Originally Posted by Damavand
You have validated my suspicion about the inside ski not having enough angle. I used to be a pretty decent skier but stopped skiing for nearly twenty years and just started back last year. I think the most notable technique evolution during this time has been the importance of having an active inside a ski.
IMO the most helpful observations and suggestions were made by JESINSTER, and LF. But I do appreciate all comments. The fear of catching an inside edge or putting too much weight to the inside ski is holding back my progress. Hopefully I can squeeze in another couple of days of skiing this season and work on improving.
Damavand, you're right. You need to start your turns with your focus on your inside ski/foot/leg. This will not make you catch an edge. If you keep that inside foot up under you (NOT out to the side), you won't have too much weight on it. Here's a simple exercise to get yourself familiar with balancing on the outside ski while using an inside ski tipping focus.
--Do a straight run on easy terrain. Tip the left foot to its LTE (little toe edge). The right foot should also tip, but your focus should be on the left foot (new inside foot) getting the ski on its LTE.
--Do nothing else. That left foot should stay pretty much under you. Keep your upper body, hips and all, facing straight down the fall line. Balance!
--Then focus on tipping the right foot to its LTE; repeat, repeat.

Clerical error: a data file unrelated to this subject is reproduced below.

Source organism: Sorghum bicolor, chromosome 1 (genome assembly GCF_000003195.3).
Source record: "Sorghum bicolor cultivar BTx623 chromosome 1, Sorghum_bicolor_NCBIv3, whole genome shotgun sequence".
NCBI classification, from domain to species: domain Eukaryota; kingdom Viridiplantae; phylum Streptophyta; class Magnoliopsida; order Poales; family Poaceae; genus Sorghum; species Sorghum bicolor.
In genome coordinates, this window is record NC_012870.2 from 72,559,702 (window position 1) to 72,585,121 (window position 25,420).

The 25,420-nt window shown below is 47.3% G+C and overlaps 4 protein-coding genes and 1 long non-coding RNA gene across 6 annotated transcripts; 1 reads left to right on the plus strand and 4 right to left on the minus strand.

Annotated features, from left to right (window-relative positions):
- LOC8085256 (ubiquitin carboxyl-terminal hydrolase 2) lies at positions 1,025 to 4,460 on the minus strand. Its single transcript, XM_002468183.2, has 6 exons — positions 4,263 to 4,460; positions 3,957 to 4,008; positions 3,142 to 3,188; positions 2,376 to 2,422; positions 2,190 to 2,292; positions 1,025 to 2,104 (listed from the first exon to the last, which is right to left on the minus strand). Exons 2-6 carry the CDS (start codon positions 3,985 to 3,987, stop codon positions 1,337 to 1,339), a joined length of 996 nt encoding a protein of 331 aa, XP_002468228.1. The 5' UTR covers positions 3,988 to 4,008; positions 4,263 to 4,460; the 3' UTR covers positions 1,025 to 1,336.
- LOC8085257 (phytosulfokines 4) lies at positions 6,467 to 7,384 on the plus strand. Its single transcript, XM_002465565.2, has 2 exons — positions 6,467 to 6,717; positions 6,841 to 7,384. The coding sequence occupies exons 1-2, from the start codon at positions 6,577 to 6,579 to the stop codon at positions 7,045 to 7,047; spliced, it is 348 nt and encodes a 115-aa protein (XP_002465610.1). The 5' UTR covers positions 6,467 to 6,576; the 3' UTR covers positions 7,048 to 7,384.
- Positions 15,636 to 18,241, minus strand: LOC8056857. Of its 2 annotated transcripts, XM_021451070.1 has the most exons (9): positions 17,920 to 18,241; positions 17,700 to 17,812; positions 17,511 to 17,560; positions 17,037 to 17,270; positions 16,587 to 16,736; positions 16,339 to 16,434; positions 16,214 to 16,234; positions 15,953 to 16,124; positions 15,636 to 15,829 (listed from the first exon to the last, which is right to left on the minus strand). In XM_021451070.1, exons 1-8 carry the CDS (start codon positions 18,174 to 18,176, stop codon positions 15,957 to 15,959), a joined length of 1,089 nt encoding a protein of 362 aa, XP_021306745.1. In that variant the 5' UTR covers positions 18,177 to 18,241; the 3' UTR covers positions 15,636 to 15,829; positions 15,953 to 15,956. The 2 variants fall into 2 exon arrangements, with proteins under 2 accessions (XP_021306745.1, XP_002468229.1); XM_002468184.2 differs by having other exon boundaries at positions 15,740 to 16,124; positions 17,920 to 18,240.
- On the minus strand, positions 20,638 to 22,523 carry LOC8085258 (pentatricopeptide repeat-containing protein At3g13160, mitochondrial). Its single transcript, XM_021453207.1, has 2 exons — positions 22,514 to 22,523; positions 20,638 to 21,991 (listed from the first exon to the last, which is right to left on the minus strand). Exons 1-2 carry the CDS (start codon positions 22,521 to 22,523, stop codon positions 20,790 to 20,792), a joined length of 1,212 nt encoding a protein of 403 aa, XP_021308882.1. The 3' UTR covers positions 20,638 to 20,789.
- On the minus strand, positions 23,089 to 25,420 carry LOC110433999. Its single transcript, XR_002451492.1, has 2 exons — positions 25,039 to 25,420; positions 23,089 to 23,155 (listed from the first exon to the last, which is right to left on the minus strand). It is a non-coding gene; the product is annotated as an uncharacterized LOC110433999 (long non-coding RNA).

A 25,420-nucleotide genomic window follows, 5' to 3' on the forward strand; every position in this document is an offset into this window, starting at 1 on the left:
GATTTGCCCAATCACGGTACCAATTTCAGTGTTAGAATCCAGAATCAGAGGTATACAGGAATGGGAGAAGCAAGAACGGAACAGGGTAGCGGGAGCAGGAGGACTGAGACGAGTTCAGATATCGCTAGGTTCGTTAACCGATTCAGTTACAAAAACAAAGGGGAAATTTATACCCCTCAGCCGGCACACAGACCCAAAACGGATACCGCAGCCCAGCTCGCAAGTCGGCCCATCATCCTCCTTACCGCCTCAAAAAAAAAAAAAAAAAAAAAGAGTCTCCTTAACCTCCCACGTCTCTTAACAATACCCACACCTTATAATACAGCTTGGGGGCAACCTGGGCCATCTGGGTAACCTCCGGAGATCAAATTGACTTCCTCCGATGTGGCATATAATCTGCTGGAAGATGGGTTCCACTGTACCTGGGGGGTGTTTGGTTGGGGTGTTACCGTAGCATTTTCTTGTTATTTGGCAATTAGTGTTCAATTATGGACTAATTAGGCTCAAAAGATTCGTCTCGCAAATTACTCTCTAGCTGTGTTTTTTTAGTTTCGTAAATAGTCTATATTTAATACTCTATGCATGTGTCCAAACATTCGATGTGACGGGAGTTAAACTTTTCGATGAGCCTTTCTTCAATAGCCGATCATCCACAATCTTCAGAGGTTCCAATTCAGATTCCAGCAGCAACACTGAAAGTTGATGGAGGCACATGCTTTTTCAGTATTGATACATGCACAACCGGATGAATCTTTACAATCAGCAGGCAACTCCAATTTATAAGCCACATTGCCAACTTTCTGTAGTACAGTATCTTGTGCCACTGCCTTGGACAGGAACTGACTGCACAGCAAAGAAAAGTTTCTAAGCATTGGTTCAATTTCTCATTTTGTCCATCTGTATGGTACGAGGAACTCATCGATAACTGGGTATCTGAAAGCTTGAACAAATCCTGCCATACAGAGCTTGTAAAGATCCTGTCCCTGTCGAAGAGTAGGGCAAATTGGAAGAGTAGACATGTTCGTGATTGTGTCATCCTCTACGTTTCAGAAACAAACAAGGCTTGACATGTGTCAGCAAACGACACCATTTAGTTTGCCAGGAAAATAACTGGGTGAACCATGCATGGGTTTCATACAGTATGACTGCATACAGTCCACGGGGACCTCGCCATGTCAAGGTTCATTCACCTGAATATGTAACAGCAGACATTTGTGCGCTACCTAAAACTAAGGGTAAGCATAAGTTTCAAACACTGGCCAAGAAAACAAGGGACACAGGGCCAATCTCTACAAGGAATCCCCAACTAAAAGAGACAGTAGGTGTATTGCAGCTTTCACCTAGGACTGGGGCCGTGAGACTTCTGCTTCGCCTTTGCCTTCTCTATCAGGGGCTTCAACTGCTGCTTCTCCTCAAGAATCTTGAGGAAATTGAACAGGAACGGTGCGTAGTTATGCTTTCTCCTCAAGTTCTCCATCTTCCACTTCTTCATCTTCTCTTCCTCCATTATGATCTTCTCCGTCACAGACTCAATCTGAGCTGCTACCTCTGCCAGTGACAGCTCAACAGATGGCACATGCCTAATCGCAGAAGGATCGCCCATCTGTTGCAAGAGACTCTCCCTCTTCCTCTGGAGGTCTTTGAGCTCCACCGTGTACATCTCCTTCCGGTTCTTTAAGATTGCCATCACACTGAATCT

--What should happen is that you wiggle your way straight down the fall line in a very narrow corridor, standing pretty tall, with both feet staying under you. Your two feet should be tipping to the same angle because of your focus on the new inside one. If you've successfully not done any hip dumping, not turned your body left-right, and not rotated either ski, your skis should be arcing in little wiggly half-turns. You may gain speed, but you're on easy terrain.
--To complete the turns and to widen the corridor for speed control, turn farther by flexing that inside leg more-more while tipping its foot/ski farther up on its LTE. The flexing of that inside leg should keep the foot up under you while bringing the knee up towards your chest. (This is very different from sending both feet out to the side. Doing that would put too much weight on the inside ski, and maybe make you catch that edge.)
The point of doing this is to figure out how to stay balanced with both feet under you, while tipping left-right equally, and using the skis the way they were meant to be used. If you have a memory of having too much weight on the inside ski, that is probably because you leaned your entire body inside the turn, or you dropped your hip unnecessarily, or you sent both feet out to the side to increase your edge angle.
Best of luck on getting more good days in this season. There's not much left out there.